Graduate Students - Interdisciplinary Ecology
Concentration: Natural Resource Policy and Administration
Advisor: Taylor Stein
|I have always had a passion for nature and preserving our natural systems for future generations. I am an Orlando local and graduated from UCF with a degree in Environmental Science. I now work at E Sciences, Inc. as an environmental consultant. I work on environmental permits with local and federal governmental agencies ensuring that impacts to natural areas are done in the most sustainable and ethical manner possible.
|Will Patterson and Sue Lowerre-Barbieri
|I am a doctoral student broadly interested in movement ecology of fishes and fisheries sustainability. My research will focus on the spatial ecology and population connectivity of gag grouper (Mycteroperca microlepis) to help better understand their resilience. As a Cornell University undergraduate, I used passive acoustic telemetry to investigate the temperature-dependent migration of cobia (Rachycentron canadum) in collaboration with the Applied Ecology Lab at North Carolina State University’s Center for Marine Sciences and Technology.
I am a Ph.D. candidate in Interdisciplinary Ecology, School of Natural Resources and Environment; M.S. in Environmental Engineering and B.S. in Environmental Management from the University of São Paulo, Brazil.
I have been working in environmental governance in the Brazilian Amazon for the past 10 years, including work with a diverse set of stakeholders in the Amazon frontier of Mato Grosso State in Brazil, focusing on issues of municipal environmental management, social participation, forest governance, leadership training, and capacity building and socio-environmental impacts of hydroelectric dams. For my dissertation research, I am working with the “Rede de Capacitação da Amazônia” (Recam) network and I am exploring issues around organizational culture, funding, collaboration, and social learning in socioenvironmental NGOs at Brazilian Amazon.
I am also interested in gender integration and mainstreaming in the environmental movement., and I work with group facilitation and visual thinking.
|Pamela Montero Alvarez
|Eben Broadbent and Angélica Almeyda Zambrano
|I obtained my bachelor’s degree in Biological Science at the National University of the Peruvian Amazon (UNAP); and my Graduate Diploma on High Amazonian Studies from The Pontifical Catholic University of Peru (PUCP). My professional experience includes service as a Specialist on Protected Areas for the “Peru Bosques” – USAID/Peru Project; Specialist on conservation and ecotourism concessions for the Ministry of Agriculture. Recently, I conducted the project: “Developing Communal Monitoring Strategies through Community-Based Tourism in the Peruvian Amazon”, funded by the Rufford Foundation. I am currently part of the Governance and Infrastructure in the Amazon – GIA Project. For my dissertation research, I investigate the relationship between conservation and tourism in the Amazon via analysis of social capital and networks and conceptual approaches to community-based tourism.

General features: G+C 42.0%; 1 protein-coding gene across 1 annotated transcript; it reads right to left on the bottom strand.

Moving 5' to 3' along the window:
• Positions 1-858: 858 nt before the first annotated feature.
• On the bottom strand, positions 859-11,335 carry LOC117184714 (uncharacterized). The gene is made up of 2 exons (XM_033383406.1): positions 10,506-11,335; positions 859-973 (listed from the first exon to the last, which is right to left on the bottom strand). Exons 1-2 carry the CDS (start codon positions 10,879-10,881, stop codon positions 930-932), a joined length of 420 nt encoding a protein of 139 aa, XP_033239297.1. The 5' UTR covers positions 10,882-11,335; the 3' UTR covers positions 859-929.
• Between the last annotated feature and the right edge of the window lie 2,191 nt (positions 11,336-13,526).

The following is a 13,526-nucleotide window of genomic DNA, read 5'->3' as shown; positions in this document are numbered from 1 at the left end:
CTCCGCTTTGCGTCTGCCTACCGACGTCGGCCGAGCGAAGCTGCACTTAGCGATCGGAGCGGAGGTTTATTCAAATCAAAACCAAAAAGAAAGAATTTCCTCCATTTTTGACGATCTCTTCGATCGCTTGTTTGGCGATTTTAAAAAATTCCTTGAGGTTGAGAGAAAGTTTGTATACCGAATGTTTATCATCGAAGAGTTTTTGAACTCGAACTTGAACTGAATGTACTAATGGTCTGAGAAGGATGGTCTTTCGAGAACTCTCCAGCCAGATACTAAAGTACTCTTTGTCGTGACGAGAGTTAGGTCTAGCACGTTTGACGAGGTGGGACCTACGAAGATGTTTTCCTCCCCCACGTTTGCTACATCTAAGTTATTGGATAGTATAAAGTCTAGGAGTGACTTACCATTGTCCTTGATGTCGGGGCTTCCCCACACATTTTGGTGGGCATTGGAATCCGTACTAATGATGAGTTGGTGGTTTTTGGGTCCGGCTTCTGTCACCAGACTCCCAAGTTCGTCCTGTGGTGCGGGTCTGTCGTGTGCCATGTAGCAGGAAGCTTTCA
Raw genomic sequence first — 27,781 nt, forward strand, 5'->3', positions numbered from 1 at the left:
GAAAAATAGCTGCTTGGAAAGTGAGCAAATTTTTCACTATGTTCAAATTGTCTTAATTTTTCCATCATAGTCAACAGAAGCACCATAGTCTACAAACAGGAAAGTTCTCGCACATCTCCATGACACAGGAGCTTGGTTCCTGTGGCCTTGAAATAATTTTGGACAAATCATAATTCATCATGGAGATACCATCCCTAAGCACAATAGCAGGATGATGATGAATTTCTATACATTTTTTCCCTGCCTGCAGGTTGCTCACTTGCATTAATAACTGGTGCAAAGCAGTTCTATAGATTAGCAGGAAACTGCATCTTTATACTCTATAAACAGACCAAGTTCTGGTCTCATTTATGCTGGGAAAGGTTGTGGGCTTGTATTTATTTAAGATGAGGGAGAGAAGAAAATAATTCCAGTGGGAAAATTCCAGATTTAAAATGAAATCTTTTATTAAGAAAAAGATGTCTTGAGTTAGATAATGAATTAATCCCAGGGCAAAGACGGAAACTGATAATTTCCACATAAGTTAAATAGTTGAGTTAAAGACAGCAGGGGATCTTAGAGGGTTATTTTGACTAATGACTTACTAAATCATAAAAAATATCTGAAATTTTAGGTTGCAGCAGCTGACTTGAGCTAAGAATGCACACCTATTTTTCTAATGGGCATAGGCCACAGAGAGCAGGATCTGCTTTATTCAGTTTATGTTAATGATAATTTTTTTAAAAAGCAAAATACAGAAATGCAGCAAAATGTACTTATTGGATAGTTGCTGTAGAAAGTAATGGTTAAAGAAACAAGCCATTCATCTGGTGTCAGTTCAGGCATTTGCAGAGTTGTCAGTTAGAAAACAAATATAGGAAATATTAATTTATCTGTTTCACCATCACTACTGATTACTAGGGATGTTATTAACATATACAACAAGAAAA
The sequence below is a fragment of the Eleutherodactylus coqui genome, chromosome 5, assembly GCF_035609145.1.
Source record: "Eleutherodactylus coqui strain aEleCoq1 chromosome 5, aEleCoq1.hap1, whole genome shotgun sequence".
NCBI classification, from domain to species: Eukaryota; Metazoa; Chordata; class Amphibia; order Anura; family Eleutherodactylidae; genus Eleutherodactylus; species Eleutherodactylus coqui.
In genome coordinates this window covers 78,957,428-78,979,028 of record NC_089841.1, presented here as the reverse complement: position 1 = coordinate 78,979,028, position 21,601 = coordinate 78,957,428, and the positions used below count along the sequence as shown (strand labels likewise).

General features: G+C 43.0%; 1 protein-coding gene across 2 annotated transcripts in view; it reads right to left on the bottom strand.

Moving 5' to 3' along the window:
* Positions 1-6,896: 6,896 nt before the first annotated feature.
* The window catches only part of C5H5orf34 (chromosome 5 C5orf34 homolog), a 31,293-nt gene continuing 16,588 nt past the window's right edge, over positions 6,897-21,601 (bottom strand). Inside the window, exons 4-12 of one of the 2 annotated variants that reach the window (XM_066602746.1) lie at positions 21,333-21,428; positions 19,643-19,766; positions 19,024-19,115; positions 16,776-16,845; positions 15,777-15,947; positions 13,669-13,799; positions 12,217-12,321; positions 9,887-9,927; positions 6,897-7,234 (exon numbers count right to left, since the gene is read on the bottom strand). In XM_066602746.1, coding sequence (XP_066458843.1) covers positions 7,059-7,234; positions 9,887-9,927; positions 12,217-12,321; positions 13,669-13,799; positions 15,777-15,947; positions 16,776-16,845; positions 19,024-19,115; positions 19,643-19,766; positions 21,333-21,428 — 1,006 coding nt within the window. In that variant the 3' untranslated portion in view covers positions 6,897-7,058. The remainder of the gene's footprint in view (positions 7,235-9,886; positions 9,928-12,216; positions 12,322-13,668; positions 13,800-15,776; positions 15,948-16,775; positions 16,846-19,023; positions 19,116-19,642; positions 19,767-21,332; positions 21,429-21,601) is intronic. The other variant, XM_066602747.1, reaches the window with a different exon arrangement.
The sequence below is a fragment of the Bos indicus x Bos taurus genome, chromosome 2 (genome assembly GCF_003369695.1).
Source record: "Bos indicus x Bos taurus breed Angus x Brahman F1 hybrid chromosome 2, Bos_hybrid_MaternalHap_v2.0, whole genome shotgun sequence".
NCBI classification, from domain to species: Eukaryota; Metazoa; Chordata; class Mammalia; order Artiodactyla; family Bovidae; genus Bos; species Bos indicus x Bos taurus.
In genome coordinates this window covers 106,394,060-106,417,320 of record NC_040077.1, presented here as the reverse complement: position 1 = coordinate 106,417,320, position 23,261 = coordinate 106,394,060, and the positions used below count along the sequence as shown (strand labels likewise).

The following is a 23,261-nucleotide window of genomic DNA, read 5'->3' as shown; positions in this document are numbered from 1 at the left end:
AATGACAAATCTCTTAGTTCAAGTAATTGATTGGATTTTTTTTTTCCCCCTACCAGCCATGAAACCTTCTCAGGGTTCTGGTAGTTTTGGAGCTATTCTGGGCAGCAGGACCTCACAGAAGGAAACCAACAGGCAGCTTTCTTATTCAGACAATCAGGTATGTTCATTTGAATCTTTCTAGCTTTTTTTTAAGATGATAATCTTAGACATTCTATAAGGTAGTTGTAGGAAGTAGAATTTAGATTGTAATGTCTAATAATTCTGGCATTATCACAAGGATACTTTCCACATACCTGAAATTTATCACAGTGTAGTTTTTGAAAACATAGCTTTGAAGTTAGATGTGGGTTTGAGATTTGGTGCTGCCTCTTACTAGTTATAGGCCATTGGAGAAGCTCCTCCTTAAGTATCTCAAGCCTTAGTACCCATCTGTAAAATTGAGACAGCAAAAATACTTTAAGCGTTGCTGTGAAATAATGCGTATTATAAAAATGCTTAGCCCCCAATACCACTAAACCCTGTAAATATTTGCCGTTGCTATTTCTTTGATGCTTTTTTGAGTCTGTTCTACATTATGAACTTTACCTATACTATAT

|I am a PhD student in Dr. Joshua Patterson’s lab based out of the Florida Aquarium’s conservation facility in Apollo Beach, Florida. My research focuses on coral reef restoration aquaculture. Specifically, I am working on developing scalable methods to culture the long-spined sea urchin, Diadema antillarum, in hopes of restoring much needed herbivory to Caribbean coral reefs. My background includes an undergraduate degree from Tufts University (double major in Biology and Environmental Studies), five years of professional experience in the Public Aquarium industry, and working as a SCUBA instructor in the Florida Keys.
|During my biology program at the University of Buenos Aires, I developed an interest for the geospatial technologies. I realized their potential in the field of conservation biology, allowing us to analyze spatial patterns and also enabling better access to different environments. My first experience with GIS was during my undergraduate thesis analyzing the honey locust invasion in the Rolling Pampa. After completing my undergraduate program, I worked on designing a drone survey for the Marsh Deer Conservation Project in Argentina’s wetlands while taking public policy courses at the Torcuato Di Tella University in Argentina. Afterwards, I worked for the Cethus Foundation analyzing Commerson’s dolphin mark-recapture data in San Julián Bay, Patagonia. This experience informed my choice of specializing in marine sciences, which combined with my interest in geomatics guided me to the Lecours Lab.
|Charles Martin and Laura Reynolds
|I am interested in the community ecology of estuarine and nearshore marine ecosystems. My research aims to elucidate the mechanisms driving community-level differences between seagrass and macroalgae dominated coastal habitats. Due to eutrophication, macroalgaes continue to proliferate in Florida’s estuaries. Seagrasses are thus under compounding pressure from increased competition and nutrient concentrations. Shifts in associated habitat quality and quantity will impact ecological function and ecosystem services such as fisheries productivity and ecotourism. Understanding these impacts is essential to forming ecosystem-based management strategies to bolster the resiliency of important resources in our changing biosphere.
|My research focuses on identifying hotspots of soil legacy phosphorus in middle Florida, and expect to find a best management proposal to reduce or remove phosphorus from soil. I was major in Environmental Engineering during my Master’s period. I care about our environment and ecology, which I would like to devote myself to them for my life.